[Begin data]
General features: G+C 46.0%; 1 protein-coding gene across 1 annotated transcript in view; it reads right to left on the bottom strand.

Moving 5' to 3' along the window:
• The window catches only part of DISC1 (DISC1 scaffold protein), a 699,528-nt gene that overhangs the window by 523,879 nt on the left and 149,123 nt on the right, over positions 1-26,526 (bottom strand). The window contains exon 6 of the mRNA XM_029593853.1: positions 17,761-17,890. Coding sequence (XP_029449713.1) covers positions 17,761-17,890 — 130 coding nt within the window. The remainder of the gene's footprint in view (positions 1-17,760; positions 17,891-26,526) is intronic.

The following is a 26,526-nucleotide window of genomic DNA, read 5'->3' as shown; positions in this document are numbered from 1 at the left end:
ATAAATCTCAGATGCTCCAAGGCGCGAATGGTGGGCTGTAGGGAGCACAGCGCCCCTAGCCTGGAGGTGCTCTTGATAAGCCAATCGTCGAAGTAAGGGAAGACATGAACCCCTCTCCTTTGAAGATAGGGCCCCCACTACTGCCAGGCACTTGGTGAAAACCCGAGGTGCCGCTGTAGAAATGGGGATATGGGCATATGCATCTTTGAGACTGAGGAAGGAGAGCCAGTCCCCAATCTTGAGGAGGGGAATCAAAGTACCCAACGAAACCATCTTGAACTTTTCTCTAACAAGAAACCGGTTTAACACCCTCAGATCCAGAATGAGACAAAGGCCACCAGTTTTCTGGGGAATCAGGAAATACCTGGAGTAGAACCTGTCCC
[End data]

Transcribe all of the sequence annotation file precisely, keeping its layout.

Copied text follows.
General features: G+C 46.0%; 1 protein-coding gene across 1 annotated transcript in view; it reads right to left on the bottom strand.

Moving 5' to 3' along the window:
• The window catches only part of DISC1 (DISC1 scaffold protein), a 699,528-nt gene that overhangs the window by 523,879 nt on the left and 149,123 nt on the right, over positions 1-26,526 (bottom strand). The window contains exon 6 of the mRNA XM_029593853.1: positions 17,761-17,890. Coding sequence (XP_029449713.1) covers positions 17,761-17,890 — 130 coding nt within the window. The remainder of the gene's footprint in view (positions 1-17,760; positions 17,891-26,526) is intronic.

The following is a 26,526-nucleotide window of genomic DNA, read 5'->3' as shown; positions in this document are numbered from 1 at the left end:
ATAAATCTCAGATGCTCCAAGGCGCGAATGGTGGGCTGTAGGGAGCACAGCGCCCCTAGCCTGGAGGTGCTCTTGATAAGCCAATCGTCGAAGTAAGGGAAGACATGAACCCCTCTCCTTTGAAGATAGGGCCCCCACTACTGCCAGGCACTTGGTGAAAACCCGAGGTGCCGCTGTAGAAATGGGGATATGGGCATATGCATCTTTGAGACTGAGGAAGGAGAGCCAGTCCCCAATCTTGAGGAGGGGAATCAAAGTACCCAACGAAACCATCTTGAACTTTTCTCTAACAAGAAACCGGTTTAACACCCTCAGATCCAGAATGAGACAAAGGCCACCAGTTTTCTGGGGAATCAGGAAATACCTGGAGTAGAACCTGTCCC